This week as millions of children walk back into school and parents all over the UK prepare for challenges that come next, one single parent is preparing to take his employers to court.
Alejandro was born in Colombia, but lived most of his life in Spain. In 2016, financial hardship and a wish to be close to his son meant that he made the difficult decision to move to the UK.
When he first arrived in London he worked as a cleaner. He worked long hours for little pay, and struggled to learn English because he only worked with other Latin Americans. He noted that he met an amazing manager during his two years as a cleaner, who said to him, “you need to be a member of a trade union. You are going to find a lot of abusive employers and you need to protect yourself”. Alejandro wasn’t entirely convinced, but he joined UVW anyways.
In 2018, Alejandro started working at Premier Fruits, UK’s largest independent wholesaler of fruits and vegetables. He described the income as life changing. He couldn’t believe he was earning 30k a year, as a cleaner he had never come close to that salary. He felt proud of himself, but also explains how, “I spoke very little English and I noticed I was always the one working. They knew I was grateful; I was the perfect employee. I was loyal, I’d bend over backwards for them and they’d say ‘one hour more, one hour more’”.
Just before Covid-19, Alejandro’s co-workers were getting restless with Premier Fruit’s conditions. They worked 9-hour shifts, 6 days a week and then 9-hour shifts, 5 days a week. Alejandro worked night shifts so he could see his son, but sometimes slept 4 hours a night for weeks.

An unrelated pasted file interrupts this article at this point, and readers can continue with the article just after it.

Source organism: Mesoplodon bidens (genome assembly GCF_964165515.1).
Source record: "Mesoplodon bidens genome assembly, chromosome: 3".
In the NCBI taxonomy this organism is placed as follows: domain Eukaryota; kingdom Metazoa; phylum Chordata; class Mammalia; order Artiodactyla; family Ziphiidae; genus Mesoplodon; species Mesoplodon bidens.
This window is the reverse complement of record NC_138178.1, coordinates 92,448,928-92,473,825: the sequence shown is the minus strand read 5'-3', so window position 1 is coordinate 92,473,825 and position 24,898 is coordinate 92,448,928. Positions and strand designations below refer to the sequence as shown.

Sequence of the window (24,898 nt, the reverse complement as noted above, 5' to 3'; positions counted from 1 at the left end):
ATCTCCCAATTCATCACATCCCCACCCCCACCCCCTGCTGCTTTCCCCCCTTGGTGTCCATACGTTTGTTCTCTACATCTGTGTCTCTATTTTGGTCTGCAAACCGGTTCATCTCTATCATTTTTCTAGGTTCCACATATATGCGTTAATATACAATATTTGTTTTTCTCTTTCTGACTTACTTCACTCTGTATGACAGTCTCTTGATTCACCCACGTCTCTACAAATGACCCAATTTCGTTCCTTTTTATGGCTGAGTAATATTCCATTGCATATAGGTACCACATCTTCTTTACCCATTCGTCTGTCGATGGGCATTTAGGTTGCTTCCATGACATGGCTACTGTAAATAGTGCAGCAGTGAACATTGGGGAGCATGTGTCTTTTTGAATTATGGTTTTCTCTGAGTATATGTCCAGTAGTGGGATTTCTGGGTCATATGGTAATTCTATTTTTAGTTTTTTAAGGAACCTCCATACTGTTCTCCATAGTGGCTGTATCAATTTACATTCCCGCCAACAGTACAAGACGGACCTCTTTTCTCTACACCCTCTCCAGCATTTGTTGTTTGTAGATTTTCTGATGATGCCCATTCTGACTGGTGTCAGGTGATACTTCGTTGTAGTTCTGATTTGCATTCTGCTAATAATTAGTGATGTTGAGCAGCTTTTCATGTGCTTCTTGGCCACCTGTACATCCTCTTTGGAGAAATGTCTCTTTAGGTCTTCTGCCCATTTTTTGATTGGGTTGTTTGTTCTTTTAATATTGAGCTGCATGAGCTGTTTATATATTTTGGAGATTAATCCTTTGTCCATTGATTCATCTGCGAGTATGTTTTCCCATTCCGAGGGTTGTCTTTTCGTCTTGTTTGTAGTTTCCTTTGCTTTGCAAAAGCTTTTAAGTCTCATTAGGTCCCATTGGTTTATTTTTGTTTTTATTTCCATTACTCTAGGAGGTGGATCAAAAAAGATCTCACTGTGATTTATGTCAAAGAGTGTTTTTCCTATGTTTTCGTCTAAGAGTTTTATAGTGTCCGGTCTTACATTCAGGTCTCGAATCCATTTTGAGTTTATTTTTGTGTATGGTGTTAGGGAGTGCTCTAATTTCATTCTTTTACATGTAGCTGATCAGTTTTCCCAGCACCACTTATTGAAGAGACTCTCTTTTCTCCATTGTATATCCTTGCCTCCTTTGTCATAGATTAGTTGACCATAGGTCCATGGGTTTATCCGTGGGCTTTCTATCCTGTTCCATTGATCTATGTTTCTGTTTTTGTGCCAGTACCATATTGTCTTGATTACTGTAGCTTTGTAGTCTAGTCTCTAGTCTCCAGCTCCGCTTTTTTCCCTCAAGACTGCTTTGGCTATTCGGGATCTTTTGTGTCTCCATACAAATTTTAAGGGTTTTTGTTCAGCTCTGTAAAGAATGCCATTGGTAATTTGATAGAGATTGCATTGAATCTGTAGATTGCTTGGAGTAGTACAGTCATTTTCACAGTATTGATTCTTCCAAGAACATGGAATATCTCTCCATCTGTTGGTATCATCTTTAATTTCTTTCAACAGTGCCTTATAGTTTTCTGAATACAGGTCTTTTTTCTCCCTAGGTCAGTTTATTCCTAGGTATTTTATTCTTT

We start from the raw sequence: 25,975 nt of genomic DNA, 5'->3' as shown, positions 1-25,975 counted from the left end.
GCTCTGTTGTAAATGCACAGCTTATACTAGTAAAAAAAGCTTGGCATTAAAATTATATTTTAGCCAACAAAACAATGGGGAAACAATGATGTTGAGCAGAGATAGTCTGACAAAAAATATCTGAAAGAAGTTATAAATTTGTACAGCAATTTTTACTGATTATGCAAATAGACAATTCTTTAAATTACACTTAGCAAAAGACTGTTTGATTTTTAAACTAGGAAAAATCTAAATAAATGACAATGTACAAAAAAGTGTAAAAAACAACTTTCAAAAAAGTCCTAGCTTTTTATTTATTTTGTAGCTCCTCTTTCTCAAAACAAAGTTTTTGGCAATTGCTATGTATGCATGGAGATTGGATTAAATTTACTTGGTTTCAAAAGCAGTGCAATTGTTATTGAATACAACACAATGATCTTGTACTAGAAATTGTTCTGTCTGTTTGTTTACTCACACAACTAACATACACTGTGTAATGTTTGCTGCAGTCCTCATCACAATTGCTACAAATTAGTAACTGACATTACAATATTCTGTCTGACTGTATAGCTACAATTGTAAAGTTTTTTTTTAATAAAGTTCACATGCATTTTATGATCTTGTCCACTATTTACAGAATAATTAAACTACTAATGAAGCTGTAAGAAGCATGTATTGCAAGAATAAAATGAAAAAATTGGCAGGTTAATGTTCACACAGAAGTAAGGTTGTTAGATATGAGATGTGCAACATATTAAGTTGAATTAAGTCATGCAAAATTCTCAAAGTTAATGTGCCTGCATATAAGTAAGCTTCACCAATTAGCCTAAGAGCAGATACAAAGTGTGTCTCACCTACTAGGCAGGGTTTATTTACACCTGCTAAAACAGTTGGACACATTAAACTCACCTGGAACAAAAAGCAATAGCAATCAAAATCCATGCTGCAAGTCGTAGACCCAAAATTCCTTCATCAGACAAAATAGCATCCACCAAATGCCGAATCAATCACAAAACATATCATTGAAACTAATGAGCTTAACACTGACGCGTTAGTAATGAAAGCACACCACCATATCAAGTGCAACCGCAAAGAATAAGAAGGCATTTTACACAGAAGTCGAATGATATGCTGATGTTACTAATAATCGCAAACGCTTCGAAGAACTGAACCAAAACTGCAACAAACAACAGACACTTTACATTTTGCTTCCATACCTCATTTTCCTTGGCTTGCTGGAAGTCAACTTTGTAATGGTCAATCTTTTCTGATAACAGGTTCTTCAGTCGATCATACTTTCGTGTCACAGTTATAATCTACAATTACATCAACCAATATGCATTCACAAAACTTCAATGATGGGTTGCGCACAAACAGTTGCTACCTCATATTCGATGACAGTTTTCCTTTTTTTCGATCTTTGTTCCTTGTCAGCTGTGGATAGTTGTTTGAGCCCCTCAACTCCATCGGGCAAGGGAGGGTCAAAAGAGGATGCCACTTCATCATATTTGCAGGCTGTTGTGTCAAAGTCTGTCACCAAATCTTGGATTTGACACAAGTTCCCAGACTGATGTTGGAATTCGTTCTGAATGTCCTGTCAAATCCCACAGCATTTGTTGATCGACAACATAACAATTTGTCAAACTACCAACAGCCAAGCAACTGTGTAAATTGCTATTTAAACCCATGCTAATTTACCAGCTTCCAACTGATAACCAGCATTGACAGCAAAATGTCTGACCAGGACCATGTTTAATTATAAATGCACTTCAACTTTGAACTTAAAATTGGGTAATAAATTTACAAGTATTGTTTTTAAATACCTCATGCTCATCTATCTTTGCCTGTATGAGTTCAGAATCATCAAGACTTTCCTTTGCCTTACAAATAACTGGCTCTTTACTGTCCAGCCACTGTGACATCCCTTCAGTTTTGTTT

When lockdown hit, Premier Fruits didn’t take advantage of furlough. Instead, they stopped all bonuses and asked all employees to take a week off a month, unpaid. For Alejandro, this meant a 25% reduction in wages and one week unpaid. His income plummeted to £700 a month. As a single father, he couldn’t afford to provide for his son.
He thought about calling the union to cancel his membership, he couldn’t afford the £10 a month. But then his colleague said to him, “I’ve spoken to my union, you should too.”
Alejandro raised a grievance and the company subjected him to all kinds of victimization. You can read more about the boss’ union busting tactics here.
Alejandro reminisces on how, “when I was dismissed, I was on my break at 5am. I was called in for a meeting, they handed me a letter and dismissed me on the spot. No formalities, no trade union representation, nothing.”
Luckily, he moved quickly. UVW’s caseworkers Celina and Cormac worked with Alejandro to pull together documents that usually take months to finish, filing for interim relief just days after his dismissal. Alejandro won the case and will be paid while he waits for his employment tribunal hearing.
Alejandro’s advice, much like the advice he was given when he first arrived in the UK, is that, “you must seek trade union advice. You need the help. Don’t just allow yourself to be abused by an employer, it is not good. You need a trade union to support and guide you.”
Celina, UVW caseworker, adds that, “Alejandro’s case resonated with me so much. Being a parent myself, I understand the difficulties of not being able to provide for your child. Alejandro was also very concerned about a lack of PPE. I knew I had to act very quickly in order to resolve Alejandro’s case.”
Share Alejandro’s story so that others know what a difference a union can make. If you are having problems at work or want to protect yourself, join UVW today.
07.10.2021 / SAGE
01.10.2021 / VAWG